Ally Financial (NYSE:ALLY) trounced the stock market on Thursday after it and Cardholder Management Services mutually agreed to terminate what was to be essentially a pricey buyout of the latter by the former. Ally wrote in a press release that the termination followed the parties "carefully considering the meaningful impacts of COVID-19 on global markets and the economy."
Ally's would-be acquisition is the parent of Merrick Bank, a somewhat under-the-radar lender that focuses on services for subprime clients (generally speaking, those with credit scores under 660). Originally announced in February, the deal made sense for Ally, as it would broaden the company's customer base.
Ally, once upon a time known as GMAC, was formerly the financing arm of mighty carmaker General Motors. Not surprisingly, today's Ally Financial still has a lending portfolio stuffed with auto loans. For quite some time, it has aimed to bring more diversity to that loan book.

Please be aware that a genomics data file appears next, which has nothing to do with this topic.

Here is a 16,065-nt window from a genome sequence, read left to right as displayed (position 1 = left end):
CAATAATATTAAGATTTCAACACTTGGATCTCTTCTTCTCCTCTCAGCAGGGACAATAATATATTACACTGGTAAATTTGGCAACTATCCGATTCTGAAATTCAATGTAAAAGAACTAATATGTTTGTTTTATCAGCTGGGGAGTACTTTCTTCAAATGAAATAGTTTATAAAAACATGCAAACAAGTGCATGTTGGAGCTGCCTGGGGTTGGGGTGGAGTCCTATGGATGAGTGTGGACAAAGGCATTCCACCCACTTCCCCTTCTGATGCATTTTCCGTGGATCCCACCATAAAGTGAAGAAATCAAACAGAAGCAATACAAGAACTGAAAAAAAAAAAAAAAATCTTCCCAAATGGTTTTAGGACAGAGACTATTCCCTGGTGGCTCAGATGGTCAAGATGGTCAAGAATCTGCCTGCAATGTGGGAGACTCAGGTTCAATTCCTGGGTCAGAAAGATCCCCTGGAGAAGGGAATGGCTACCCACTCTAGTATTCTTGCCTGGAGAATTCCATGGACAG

In addition to diversity, owning Cardholder Management/Merrick would also buy some enticing potential growth. According to Ally, Merrick's growth has outpaced that of the credit card industry by a factor of 2.5.
It's not a good time to go shopping for assets in the banking world. Lenders are adding heavily to their loan-loss provisioning. Quite reasonably, they're expecting that defaults will rise significantly inside the coronavirus-ravaged economy. Ally shareholders are likely quite relieved that their company isn't going on this ride, at least not now.